Wednesday, 6 April 2011

The other side of the fence

You know I don't want the neighbours to be successful with their planning application.  But maybe I'm just being a bit selfish.  Let's look at things from their point of view, or what I imagine to be their point of view.

You moved into your house 13-14 years ago and within a couple of years you'd applied for planning permission to expand the house adding almost 50% of the volume of the existing house.  For whatever reason you never went ahead with those plans but ever since you've been dissatisfied with your house.  You don't like the kitchen and there's only one small bathroom and so you haven't really bothered with maintaining the house that much.  In the back of your mind you know your house will be changing and all of those little things will get fixed then.

And then in 2005 a developer put an idea in your head.  Knock down the house and build flats.  Make lots of money and move to a bigger and better house, one that has a bigger kitchen and maybe a couple of bathrooms.

Your architect worked really closely with Brentwood Council Planning office to the point that you were almost promised the rubber stamp of approval.  In fact the planning office did recommend approval but there was a problem.  Something happened and you decided to withdraw the plans.  

This put you in a difficult position.  You feel you alienated your neighbours in the area with the planning application but the plans were never agreed by the council.  You carried on living in the house you were never happy with and because the plans to move on were put on ice you made some improvements to the house.  You did get a new kitchen and you did do some of those little maintenance jobs.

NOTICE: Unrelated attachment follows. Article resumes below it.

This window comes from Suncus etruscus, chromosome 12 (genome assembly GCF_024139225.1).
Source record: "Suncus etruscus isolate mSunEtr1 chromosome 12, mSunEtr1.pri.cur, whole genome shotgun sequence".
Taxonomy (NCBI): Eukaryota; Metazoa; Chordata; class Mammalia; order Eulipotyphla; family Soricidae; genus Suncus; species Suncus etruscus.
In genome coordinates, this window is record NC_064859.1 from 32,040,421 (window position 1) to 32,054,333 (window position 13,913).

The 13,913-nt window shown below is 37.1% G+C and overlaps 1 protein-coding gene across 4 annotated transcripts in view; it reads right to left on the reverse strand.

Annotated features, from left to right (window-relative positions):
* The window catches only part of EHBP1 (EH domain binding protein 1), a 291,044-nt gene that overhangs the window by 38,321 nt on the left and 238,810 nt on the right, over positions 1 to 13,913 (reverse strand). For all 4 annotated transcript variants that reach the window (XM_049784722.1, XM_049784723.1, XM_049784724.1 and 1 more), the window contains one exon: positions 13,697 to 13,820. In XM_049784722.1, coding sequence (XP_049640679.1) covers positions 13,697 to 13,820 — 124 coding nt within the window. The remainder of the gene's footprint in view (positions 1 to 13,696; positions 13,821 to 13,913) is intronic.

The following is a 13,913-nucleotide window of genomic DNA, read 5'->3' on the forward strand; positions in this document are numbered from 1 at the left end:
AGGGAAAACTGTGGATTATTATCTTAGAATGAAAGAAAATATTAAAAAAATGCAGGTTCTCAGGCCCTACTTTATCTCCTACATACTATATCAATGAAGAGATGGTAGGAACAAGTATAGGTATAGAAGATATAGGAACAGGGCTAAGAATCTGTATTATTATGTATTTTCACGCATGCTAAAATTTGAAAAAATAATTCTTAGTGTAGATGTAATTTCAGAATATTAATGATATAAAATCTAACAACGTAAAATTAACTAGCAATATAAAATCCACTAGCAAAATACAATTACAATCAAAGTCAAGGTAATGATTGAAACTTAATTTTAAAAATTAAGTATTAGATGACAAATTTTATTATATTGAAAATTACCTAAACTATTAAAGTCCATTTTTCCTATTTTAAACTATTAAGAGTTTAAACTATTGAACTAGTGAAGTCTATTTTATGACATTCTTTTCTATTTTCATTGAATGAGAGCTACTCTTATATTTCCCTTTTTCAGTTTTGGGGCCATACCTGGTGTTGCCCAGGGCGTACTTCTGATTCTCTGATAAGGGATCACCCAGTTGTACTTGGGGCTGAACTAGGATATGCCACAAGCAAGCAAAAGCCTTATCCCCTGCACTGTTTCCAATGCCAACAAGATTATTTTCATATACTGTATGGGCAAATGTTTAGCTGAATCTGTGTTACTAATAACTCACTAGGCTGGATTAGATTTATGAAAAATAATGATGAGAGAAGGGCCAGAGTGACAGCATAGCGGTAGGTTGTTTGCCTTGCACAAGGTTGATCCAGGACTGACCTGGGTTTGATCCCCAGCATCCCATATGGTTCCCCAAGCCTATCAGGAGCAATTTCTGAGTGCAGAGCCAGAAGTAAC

And then the development opportunity became feasible once more and you knew that last time the approval was as good as in the bag, or so you thought.  So you resubmitted the plans, making some minor changes to make the flats more saleable and by considering some of the planning department's recommendations from the previous application.

The trouble is that there are a few things that have changed since the prior application which make the original plans less feasible.  Also your main neighbour was suffering from post natal depression the last time you applied and, frankly, she only managed a lame 35 letters in to the council.  This time she has children at school and access to a much bigger network of people who are likely to be concerned by the development.  Also in 2005 nobody was using Facebook, and now everybody is.  Blogging and Facebook and Twitter are all widely used and available.  Many more people use e-mail and have computers with internet access and smartphones.  The world is far more connected.  Opposing a planning application just got a whole lot easier.  All people have to do is to complete a simple online form.  The confidence you had when you submitted the application is waning.  Local residents are more politicised and politically savvy and they are displaying their views in their windows.  

You feel more and more isolated and your confidence about getting plans approved is starting to evaporate.  You are considering your options and contemplating an alternative plan. 

You honestly believe that your plans are the best alternative for the community because your plans are what you think fits with the look and style and scale of the neighbouring properties even though your neighbours might not agree.  You believe that if your plans aren't approved then someone else will get much less attractive plans approved.  Local residents should be grateful for the time and money that has gone into the consideration and thought behind the plans.  And partly you are concerned that if the plans are rejected then you will have sunk an unrecoverable small fortune into the enterprise.


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